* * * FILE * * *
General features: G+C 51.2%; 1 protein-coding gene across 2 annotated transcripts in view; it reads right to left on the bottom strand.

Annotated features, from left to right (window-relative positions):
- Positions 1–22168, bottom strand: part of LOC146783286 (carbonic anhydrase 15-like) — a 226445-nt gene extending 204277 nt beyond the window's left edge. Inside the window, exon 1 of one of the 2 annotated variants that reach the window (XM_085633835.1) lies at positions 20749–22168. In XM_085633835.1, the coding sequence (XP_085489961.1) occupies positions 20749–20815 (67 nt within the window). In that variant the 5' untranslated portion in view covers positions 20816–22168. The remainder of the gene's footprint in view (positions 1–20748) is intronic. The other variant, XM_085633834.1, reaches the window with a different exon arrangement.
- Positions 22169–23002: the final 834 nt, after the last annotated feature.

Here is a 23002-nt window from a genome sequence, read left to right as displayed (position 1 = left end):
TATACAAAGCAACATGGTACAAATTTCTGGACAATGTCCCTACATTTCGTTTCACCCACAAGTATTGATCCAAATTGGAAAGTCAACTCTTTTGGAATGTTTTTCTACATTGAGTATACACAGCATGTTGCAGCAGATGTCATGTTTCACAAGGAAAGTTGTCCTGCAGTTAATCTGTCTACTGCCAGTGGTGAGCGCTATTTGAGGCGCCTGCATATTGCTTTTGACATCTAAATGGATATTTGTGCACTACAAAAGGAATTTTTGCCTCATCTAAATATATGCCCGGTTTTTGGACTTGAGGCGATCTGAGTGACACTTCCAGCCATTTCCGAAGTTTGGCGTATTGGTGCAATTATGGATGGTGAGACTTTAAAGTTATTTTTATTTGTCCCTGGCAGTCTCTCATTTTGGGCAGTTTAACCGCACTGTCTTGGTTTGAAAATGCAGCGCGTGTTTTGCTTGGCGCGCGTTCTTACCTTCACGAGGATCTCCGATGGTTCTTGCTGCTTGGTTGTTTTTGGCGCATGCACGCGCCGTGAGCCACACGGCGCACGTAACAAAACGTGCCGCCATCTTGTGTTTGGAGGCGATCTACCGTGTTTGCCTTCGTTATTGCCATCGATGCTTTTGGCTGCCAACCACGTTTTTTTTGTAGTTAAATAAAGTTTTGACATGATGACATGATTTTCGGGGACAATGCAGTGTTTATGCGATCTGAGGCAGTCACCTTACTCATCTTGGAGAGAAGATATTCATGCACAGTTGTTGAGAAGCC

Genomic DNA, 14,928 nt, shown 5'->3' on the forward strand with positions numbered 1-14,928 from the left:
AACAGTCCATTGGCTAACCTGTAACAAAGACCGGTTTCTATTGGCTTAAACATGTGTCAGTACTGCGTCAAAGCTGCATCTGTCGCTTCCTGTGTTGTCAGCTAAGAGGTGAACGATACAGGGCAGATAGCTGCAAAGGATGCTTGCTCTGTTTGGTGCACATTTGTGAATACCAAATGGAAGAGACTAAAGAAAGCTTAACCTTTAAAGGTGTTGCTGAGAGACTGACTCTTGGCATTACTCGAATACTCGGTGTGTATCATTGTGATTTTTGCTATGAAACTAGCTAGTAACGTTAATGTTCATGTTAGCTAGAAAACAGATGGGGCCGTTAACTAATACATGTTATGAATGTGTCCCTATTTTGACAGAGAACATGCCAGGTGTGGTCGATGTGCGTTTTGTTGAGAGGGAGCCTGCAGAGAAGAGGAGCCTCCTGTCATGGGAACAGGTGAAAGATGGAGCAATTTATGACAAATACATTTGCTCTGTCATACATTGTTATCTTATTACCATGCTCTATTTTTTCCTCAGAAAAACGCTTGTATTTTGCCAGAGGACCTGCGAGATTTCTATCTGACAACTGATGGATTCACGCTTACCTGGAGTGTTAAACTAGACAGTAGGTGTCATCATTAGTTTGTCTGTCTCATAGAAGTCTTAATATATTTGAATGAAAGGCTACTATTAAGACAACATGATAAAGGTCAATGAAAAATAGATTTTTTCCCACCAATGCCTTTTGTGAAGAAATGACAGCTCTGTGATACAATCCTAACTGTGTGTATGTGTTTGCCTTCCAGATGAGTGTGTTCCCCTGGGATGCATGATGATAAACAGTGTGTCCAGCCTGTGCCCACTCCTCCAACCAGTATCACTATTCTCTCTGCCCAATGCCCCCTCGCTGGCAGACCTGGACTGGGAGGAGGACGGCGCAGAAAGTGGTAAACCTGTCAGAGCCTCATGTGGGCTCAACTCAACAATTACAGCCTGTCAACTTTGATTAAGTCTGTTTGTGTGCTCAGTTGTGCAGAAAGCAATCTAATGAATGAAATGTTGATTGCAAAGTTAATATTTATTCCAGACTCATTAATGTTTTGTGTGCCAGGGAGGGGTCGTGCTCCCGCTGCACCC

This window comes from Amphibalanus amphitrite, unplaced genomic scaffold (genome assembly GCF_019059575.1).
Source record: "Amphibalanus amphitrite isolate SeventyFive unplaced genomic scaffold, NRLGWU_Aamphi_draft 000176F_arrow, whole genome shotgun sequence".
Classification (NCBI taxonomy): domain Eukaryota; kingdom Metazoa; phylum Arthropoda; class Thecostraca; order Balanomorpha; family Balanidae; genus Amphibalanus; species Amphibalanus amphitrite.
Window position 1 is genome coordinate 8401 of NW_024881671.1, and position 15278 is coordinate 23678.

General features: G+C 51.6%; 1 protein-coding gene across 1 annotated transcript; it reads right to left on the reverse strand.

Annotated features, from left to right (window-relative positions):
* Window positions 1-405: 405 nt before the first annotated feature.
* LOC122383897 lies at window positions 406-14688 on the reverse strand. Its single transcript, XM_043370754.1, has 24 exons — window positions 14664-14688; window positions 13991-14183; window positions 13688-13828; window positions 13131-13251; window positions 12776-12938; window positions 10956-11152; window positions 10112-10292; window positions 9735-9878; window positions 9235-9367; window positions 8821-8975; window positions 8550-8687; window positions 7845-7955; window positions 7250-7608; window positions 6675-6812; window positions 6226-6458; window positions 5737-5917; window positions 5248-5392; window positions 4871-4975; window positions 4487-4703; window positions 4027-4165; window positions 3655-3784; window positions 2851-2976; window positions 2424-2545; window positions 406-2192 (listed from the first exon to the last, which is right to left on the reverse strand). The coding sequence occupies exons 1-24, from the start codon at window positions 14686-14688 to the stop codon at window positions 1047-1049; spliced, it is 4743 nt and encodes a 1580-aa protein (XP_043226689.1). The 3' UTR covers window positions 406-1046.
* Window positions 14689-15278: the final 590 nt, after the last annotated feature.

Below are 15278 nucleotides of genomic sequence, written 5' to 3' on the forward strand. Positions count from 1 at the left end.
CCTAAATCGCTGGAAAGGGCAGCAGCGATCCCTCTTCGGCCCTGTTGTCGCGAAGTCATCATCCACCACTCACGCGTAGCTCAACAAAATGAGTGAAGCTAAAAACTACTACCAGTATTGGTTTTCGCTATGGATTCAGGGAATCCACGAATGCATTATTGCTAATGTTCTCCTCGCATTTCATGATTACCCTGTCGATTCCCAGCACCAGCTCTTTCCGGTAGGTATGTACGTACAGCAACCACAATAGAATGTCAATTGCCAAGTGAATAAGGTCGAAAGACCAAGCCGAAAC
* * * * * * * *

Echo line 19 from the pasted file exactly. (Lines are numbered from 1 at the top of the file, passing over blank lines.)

CCTAAATCGCTGGAAAGGGCAGCAGCGATCCCTCTTCGGCCCTGTTGTCGCGAAGTCATCATCCACCACTCACGCGTAGCTCAACAAAATGAGTGAAGCTAAAAACTACTACCAGTATTGGTTTTCGCTATGGATTCAGGGAATCCACGAATGCATTATTGCTAATGTTCTCCTCGCATTTCATGATTACCCTGTCGATTCCCAGCACCAGCTCTTTCCGGTAGGTATGTACGTACAGCAACCACAATAGAATGTCAATTGCCAAGTGAATAAGGTCGAAAGACCAAGCCGAAAC